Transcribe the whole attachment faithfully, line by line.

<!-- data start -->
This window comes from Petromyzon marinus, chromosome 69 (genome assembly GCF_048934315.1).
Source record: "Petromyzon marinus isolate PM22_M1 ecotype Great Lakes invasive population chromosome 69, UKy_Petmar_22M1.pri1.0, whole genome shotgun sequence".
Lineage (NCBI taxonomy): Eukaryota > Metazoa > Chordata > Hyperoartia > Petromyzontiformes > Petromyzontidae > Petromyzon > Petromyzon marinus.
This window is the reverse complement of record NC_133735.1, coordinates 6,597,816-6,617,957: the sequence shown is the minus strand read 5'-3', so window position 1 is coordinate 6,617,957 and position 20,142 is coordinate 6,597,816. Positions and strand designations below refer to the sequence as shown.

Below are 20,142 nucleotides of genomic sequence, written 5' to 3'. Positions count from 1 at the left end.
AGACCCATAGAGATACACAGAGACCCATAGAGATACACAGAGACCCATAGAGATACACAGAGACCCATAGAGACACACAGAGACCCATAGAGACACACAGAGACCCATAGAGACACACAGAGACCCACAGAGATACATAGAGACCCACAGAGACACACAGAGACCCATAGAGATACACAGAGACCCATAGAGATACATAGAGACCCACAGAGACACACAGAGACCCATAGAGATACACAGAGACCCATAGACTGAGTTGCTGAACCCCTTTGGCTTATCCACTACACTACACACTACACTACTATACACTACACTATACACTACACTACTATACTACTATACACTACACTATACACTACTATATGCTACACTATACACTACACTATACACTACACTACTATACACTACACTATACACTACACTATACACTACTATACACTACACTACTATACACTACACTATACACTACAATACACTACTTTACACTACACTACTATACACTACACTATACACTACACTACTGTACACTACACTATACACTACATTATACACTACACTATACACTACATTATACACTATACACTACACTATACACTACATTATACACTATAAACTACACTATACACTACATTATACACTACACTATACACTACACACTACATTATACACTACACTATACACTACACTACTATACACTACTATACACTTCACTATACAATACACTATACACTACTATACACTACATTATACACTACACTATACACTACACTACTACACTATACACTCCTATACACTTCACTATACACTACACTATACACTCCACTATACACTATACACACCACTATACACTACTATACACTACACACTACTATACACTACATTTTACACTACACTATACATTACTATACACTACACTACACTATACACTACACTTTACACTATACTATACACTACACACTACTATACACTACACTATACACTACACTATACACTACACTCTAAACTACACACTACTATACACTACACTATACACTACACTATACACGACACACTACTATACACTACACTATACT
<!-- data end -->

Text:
This window comes from Petromyzon marinus, chromosome 69 (genome assembly GCF_048934315.1).
Source record: "Petromyzon marinus isolate PM22_M1 ecotype Great Lakes invasive population chromosome 69, UKy_Petmar_22M1.pri1.0, whole genome shotgun sequence".
Lineage (NCBI taxonomy): Eukaryota > Metazoa > Chordata > Hyperoartia > Petromyzontiformes > Petromyzontidae > Petromyzon > Petromyzon marinus.
This window is the reverse complement of record NC_133735.1, coordinates 6,597,816-6,617,957: the sequence shown is the minus strand read 5'-3', so window position 1 is coordinate 6,617,957 and position 20,142 is coordinate 6,597,816. Positions and strand designations below refer to the sequence as shown.

Below are 20,142 nucleotides of genomic sequence, written 5' to 3'. Positions count from 1 at the left end.
AGACCCATAGAGATACACAGAGACCCATAGAGATACACAGAGACCCATAGAGATACACAGAGACCCATAGAGACACACAGAGACCCATAGAGACACACAGAGACCCATAGAGACACACAGAGACCCACAGAGATACATAGAGACCCACAGAGACACACAGAGACCCATAGAGATACACAGAGACCCATAGAGATACATAGAGACCCACAGAGACACACAGAGACCCATAGAGATACACAGAGACCCATAGACTGAGTTGCTGAACCCCTTTGGCTTATCCACTACACTACACACTACACTACTATACACTACACTATACACTACACTACTATACTACTATACACTACACTATACACTACTATATGCTACACTATACACTACACTATACACTACACTACTATACACTACACTATACACTACACTATACACTACTATACACTACACTACTATACACTACACTATACACTACAATACACTACTTTACACTACACTACTATACACTACACTATACACTACACTACTGTACACTACACTATACACTACATTATACACTACACTATACACTACATTATACACTATACACTACACTATACACTACATTATACACTATAAACTACACTATACACTACATTATACACTACACTATACACTACACACTACATTATACACTACACTATACACTACACTACTATACACTACTATACACTTCACTATACAATACACTATACACTACTATACACTACATTATACACTACACTATACACTACACTACTACACTATACACTCCTATACACTTCACTATACACTACACTATACACTCCACTATACACTATACACACCACTATACACTACTATACACTACACACTACTATACACTACATTTTACACTACACTATACATTACTATACACTACACTACACTATACACTACACTTTACACTATACTATACACTACACACTACTATACACTACACTATACACTACACTATACACTACACTCTAAACTACACACTACTATACACTACACTATACACTACACTATACACGACACACTACTATACACTACACTATACT